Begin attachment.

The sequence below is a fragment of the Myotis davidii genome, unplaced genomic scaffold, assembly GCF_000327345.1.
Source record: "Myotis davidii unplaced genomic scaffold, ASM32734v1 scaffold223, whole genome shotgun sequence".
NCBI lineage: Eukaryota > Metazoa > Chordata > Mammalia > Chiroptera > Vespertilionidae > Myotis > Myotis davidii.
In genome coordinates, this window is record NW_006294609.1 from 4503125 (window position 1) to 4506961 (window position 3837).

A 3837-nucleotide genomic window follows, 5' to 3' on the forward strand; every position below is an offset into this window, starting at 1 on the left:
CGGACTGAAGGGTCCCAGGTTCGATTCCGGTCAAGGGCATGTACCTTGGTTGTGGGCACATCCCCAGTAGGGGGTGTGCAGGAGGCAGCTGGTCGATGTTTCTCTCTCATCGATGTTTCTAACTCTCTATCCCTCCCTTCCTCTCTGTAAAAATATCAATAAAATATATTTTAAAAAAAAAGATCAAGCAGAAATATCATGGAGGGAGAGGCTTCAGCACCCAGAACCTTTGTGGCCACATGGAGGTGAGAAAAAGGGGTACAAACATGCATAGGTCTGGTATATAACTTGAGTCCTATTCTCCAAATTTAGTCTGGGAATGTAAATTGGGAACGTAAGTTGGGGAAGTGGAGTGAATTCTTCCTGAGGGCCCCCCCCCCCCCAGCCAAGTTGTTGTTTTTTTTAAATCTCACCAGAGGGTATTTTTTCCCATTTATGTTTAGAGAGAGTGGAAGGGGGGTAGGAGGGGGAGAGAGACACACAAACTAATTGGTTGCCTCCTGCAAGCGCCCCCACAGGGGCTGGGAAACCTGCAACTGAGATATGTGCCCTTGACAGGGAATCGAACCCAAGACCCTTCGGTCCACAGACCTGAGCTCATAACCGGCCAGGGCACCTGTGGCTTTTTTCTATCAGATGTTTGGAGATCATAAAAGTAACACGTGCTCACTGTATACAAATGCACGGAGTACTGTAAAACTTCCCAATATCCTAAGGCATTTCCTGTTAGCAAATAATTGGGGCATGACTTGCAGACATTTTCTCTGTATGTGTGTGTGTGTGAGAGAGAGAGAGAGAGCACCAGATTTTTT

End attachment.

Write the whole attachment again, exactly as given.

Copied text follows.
The sequence below is a fragment of the Myotis davidii genome, unplaced genomic scaffold, assembly GCF_000327345.1.
Source record: "Myotis davidii unplaced genomic scaffold, ASM32734v1 scaffold223, whole genome shotgun sequence".
NCBI lineage: Eukaryota > Metazoa > Chordata > Mammalia > Chiroptera > Vespertilionidae > Myotis > Myotis davidii.
In genome coordinates, this window is record NW_006294609.1 from 4503125 (window position 1) to 4506961 (window position 3837).

A 3837-nucleotide genomic window follows, 5' to 3' on the forward strand; every position below is an offset into this window, starting at 1 on the left:
CGGACTGAAGGGTCCCAGGTTCGATTCCGGTCAAGGGCATGTACCTTGGTTGTGGGCACATCCCCAGTAGGGGGTGTGCAGGAGGCAGCTGGTCGATGTTTCTCTCTCATCGATGTTTCTAACTCTCTATCCCTCCCTTCCTCTCTGTAAAAATATCAATAAAATATATTTTAAAAAAAAAGATCAAGCAGAAATATCATGGAGGGAGAGGCTTCAGCACCCAGAACCTTTGTGGCCACATGGAGGTGAGAAAAAGGGGTACAAACATGCATAGGTCTGGTATATAACTTGAGTCCTATTCTCCAAATTTAGTCTGGGAATGTAAATTGGGAACGTAAGTTGGGGAAGTGGAGTGAATTCTTCCTGAGGGCCCCCCCCCCCCCAGCCAAGTTGTTGTTTTTTTTAAATCTCACCAGAGGGTATTTTTTCCCATTTATGTTTAGAGAGAGTGGAAGGGGGGTAGGAGGGGGAGAGAGACACACAAACTAATTGGTTGCCTCCTGCAAGCGCCCCCACAGGGGCTGGGAAACCTGCAACTGAGATATGTGCCCTTGACAGGGAATCGAACCCAAGACCCTTCGGTCCACAGACCTGAGCTCATAACCGGCCAGGGCACCTGTGGCTTTTTTCTATCAGATGTTTGGAGATCATAAAAGTAACACGTGCTCACTGTATACAAATGCACGGAGTACTGTAAAACTTCCCAATATCCTAAGGCATTTCCTGTTAGCAAATAATTGGGGCATGACTTGCAGACATTTTCTCTGTATGTGTGTGTGTGTGAGAGAGAGAGAGAGAGCACCAGATTTTTT